Another year over

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When you look back, you have to try hard to be optimistic. The year began with Charlie Hebdo and ended with another dreadful attack in Paris.

When you look back, you have to try hard to be optimistic. The year began with Charlie Hebdo and ended with another dreadful attack in Paris.

Destruction and death continued in other countries throughout the year. They don’t get a mention very often: the papers have to make room for stars of sport and television.

The arms industry is doing very well, thank you. This little neutral country of ours sold €81 million of military equipment this year. Israel, Saudi Arabia, Iraq, Afghanistan and Columbia were among the customers.

We witnessed the on-going destruction in Syria. Thousands fled from that country and from other countries in the Middle East and Africa. Around 3,000 died trying to reach Europe in overcrowded boats. Thousands tried to get to England through the Tunnel.

To crown it all, the storms arrived. When the media first mentioned global warming, many people thought that we would not have to go abroad any more to get the sun: the Irish climate would be like the Mediterranean, there would be skyscrapers, flats and hotels all the way from Malin Head to Kinsale. But the weather is now upside down and Ireland is wetter than ever.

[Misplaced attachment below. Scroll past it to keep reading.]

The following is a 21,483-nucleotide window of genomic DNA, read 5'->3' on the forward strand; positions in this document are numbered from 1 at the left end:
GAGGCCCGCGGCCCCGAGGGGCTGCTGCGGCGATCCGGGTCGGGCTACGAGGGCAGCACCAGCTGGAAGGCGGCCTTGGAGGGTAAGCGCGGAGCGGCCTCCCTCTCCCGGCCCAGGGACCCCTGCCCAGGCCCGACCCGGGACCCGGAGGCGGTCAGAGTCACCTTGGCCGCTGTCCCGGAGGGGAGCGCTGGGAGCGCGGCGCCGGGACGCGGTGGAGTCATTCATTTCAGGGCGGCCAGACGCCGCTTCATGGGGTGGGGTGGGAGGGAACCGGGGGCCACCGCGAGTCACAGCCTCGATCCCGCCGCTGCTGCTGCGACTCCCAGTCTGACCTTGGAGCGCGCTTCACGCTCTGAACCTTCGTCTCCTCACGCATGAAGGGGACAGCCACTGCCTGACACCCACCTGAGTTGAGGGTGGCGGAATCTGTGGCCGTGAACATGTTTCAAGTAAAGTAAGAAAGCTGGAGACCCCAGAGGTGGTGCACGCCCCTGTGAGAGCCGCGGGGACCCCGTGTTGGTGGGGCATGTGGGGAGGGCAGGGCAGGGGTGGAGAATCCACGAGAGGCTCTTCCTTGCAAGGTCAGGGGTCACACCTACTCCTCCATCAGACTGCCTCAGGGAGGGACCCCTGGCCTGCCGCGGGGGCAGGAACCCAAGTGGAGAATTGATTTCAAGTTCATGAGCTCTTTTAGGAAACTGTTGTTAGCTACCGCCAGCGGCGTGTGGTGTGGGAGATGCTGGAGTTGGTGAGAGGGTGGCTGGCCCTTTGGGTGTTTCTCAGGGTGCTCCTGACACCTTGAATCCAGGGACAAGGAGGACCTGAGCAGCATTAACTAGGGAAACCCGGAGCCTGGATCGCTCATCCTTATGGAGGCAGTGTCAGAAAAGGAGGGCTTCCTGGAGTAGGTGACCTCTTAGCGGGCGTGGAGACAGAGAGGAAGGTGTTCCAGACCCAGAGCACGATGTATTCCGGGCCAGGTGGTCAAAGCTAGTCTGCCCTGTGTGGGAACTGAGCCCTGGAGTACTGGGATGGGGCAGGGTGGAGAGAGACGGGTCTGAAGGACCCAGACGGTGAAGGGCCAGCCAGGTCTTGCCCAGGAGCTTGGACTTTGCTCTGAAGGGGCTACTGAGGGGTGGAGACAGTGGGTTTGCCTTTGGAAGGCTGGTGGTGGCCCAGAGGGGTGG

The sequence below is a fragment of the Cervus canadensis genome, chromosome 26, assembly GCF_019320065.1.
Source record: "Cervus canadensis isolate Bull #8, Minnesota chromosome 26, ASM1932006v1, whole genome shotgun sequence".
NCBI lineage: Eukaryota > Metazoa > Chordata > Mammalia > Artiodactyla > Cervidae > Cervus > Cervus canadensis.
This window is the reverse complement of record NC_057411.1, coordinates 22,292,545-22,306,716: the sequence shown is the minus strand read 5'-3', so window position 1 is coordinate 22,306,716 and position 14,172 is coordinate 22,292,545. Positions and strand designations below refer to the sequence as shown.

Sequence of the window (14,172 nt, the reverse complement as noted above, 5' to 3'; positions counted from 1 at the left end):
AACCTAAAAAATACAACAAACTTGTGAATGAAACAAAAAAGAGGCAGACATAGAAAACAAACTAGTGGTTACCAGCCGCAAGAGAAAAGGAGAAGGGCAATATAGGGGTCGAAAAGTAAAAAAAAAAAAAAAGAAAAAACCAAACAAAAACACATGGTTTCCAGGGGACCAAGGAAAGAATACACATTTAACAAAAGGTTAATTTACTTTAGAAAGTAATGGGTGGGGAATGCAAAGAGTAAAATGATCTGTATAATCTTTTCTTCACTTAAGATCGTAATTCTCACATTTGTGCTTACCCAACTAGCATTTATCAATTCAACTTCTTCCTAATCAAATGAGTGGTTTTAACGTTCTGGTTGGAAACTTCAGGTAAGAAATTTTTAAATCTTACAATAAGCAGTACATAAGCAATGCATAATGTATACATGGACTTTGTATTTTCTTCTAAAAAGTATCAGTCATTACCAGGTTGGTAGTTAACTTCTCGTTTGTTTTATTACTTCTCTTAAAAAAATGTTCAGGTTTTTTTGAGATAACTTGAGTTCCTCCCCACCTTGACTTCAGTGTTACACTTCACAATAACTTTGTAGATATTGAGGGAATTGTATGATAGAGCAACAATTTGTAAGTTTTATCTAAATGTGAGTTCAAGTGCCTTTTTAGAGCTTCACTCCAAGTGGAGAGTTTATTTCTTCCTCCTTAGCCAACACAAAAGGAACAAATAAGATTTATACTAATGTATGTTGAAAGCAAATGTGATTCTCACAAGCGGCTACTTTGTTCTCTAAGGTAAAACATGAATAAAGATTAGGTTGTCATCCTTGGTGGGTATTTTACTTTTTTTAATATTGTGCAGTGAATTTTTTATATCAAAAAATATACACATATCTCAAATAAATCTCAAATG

Storms are not a new phenomenon in Ireland, of course. During the Night of the Great Wind, 70,000 trees were blown down in one estate in County Mayo and between one fifth and a quarter of the houses in Dublin were damaged. There was widespread damage on the night of 12-13 January 1974 when winds of 124 mph were recorded in County Down. But things will inevitably get worse if we do not take radical action urgently regarding global warming. We are destroying the planet and we are all guilty.

Happy New Year to all our readers!